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Minority Student Leadership: Taking the Initiative and Learning Across Differences
Nasha London-Vargas, Associate Director for Counseling and Advising in the Office of Minority Educational Affairs, Cornell University

Minority students on many campuses are limited by their own ideas of the ‘other.’ They often encounter difficulties and hold notions that are prejudicial as do students from the dominant culture. There is a need for minority students to speak to one another and to share responsibility for creating healthy and productive diverse communities on college campuses.

We need to create opportunities for minority students to involve themselves in the life of the University as they speak to each other about concerns specific to their own group and to minority groups as a whole. I believe that we can encourage healthier intergroup relations by placing minority students in situations in which they must encounter and work with one another.

By creating these situations, students become sensitive to each other’s issues and become active participants in efforts that benefit the entire institution. We can empower students to act as gatherers of information, establish face-to-face contact with different sectors of the university, and facilitate better delivery of student services.

Colleges and universities have several domains for learning which are often segregated from one another--the classroom, residence halls, community service departments, and campus life organizations. We could be more successful at integrating minority students fully into college life and fostering healthy intergroup relations if we helped students make connections across these different domains. In fact, we need to extend our diversity work to all domains of education.

At Cornell, I discovered some ways to do this by listening to our minority students. Early in 1998, some members of the minority student population at Cornell (including African American, Asian American, Native American, Latino/a, and Lesbian, Gay, Bisexual, and Transgender students) came to me to discuss issues that divided them. The students were interested in discovering ways in which they could create dialogues with each other and share with the rest of the campus some of their concerns.

We agreed that there was a need for minority students at Cornell to be appreciated for what they bring to the learning environment for everyone. We needed to channel the specific issues and concerns of minority groups on campus. Minority students were, therefore, assigned the task of developing Cornell’s first Minority Leadership Conference and Town Hall meeting on race. Students did all the necessary research, panel construction, and preparation of relevant questions. This was the first time minority students from different backgrounds had to work on a problem of mutual benefit and concern--to bridge the gaps among them.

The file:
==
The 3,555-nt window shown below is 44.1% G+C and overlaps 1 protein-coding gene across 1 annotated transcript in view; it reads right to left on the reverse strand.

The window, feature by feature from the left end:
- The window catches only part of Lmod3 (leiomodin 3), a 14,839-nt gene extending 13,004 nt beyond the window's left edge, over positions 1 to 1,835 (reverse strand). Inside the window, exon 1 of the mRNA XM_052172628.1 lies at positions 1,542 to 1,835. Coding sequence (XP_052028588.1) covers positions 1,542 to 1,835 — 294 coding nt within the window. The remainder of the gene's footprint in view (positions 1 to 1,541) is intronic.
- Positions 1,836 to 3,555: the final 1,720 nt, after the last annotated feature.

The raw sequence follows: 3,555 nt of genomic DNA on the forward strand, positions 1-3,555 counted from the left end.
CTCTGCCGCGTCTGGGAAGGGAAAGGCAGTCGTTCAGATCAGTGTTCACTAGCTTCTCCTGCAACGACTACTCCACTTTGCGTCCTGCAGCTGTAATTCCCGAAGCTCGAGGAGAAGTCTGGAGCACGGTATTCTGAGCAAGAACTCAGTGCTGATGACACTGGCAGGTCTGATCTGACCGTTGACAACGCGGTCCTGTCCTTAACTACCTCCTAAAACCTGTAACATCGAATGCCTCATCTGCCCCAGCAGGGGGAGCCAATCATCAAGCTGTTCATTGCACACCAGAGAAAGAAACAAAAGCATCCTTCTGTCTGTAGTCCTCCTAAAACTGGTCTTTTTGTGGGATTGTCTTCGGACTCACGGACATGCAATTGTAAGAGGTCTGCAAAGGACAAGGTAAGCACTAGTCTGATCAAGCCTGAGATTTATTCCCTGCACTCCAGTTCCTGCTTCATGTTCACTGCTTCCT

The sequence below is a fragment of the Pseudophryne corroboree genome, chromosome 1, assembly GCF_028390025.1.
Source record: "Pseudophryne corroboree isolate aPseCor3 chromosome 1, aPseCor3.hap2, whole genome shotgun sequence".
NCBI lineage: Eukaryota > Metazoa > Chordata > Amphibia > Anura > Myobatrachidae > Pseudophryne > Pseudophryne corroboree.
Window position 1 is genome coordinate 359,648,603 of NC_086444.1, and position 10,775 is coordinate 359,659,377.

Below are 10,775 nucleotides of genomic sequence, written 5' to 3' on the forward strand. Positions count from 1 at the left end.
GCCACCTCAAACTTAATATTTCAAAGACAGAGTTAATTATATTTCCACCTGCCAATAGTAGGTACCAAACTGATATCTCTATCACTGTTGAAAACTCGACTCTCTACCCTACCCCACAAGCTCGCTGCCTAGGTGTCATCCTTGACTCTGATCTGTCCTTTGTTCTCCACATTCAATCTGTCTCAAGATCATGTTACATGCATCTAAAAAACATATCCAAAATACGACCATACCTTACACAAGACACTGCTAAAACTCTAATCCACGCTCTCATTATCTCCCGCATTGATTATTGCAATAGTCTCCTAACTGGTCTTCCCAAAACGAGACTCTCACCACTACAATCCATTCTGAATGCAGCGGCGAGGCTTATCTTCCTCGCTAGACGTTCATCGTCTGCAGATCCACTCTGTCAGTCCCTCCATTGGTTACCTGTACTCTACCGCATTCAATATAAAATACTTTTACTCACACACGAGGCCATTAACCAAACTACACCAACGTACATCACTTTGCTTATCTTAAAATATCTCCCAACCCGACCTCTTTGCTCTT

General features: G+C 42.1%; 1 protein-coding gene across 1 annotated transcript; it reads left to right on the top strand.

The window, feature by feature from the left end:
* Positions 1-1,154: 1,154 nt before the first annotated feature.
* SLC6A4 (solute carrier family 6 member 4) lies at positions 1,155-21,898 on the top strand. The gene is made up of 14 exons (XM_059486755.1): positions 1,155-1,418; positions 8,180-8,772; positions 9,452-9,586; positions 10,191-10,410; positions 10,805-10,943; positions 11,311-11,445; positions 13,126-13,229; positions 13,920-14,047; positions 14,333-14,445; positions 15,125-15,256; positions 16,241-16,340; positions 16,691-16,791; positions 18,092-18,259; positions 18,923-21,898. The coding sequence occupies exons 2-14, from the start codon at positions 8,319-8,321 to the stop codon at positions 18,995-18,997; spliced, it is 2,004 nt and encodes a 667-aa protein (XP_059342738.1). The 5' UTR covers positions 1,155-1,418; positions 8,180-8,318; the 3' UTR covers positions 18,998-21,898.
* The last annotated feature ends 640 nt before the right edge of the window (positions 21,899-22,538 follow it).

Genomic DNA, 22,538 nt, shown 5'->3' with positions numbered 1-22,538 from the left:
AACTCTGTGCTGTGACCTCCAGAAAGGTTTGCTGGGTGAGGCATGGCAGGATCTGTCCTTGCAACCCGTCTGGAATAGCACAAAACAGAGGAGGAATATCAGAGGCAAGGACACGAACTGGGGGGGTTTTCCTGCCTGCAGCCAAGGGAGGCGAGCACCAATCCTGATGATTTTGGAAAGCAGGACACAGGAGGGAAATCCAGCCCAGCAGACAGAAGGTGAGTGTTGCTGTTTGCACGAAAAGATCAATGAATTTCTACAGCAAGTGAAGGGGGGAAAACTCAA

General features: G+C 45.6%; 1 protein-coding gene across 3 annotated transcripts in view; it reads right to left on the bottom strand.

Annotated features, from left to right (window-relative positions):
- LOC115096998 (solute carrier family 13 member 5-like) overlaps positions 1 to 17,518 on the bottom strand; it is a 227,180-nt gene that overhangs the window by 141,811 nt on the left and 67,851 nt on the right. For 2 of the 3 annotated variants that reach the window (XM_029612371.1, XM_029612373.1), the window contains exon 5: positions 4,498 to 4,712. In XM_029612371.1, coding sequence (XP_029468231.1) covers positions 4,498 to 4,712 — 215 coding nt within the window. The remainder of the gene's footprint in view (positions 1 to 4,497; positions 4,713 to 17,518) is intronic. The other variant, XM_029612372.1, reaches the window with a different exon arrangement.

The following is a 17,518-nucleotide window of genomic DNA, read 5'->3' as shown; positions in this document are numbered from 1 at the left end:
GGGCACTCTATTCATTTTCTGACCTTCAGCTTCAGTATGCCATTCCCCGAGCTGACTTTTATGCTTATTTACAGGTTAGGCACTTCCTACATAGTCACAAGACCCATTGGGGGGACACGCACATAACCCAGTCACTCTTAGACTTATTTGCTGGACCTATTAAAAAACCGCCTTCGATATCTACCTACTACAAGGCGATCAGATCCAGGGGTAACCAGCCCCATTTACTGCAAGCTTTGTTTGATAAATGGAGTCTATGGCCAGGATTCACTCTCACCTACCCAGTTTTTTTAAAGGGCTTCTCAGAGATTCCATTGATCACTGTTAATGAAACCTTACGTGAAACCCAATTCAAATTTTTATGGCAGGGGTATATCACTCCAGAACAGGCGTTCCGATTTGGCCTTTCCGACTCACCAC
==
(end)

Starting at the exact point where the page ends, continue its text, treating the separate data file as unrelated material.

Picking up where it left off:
During the conference, students presented a variety of issues to faculty, administrators, staff, and peers. They discussed Cornell’s racial legacies and contemporary race relations on campus and they stressed the need for stronger student leadership and activism. They offered nine steps toward racial harmony and began to open up a dialogue between different interest groups on campus. These students now see themselves as more interdependent. They are members of different groups, but they are also workers, university resources, support group members, and mentors. As a follow up to the leadership conference, students organized a town hall meeting on race and invited the entire Cornell community as well as representatives from the greater Ithaca Community. Through these and other work-related or community service programs, minority students are building support networks in which student contact across and within groups is increased.

Campuses often have programs designed to foster minority leadership or community service, but we need to be more intentional about using these programs as contexts for community building and leadership development. We need to redesign other programs to attend to diversity issues--peer counselor programs, big sister and big brother programs, tutorial services, and leadership recognition programs.

As Cornell’s students prepare for new programs and activities, they now bring with them a clearer sense of their own responsibilities for creating a healthy and diverse environment on campus. By working with one another on a daily basis, these students have acquired skills and knowledge about leadership, conflict resolution, and working together across social and cultural differences.

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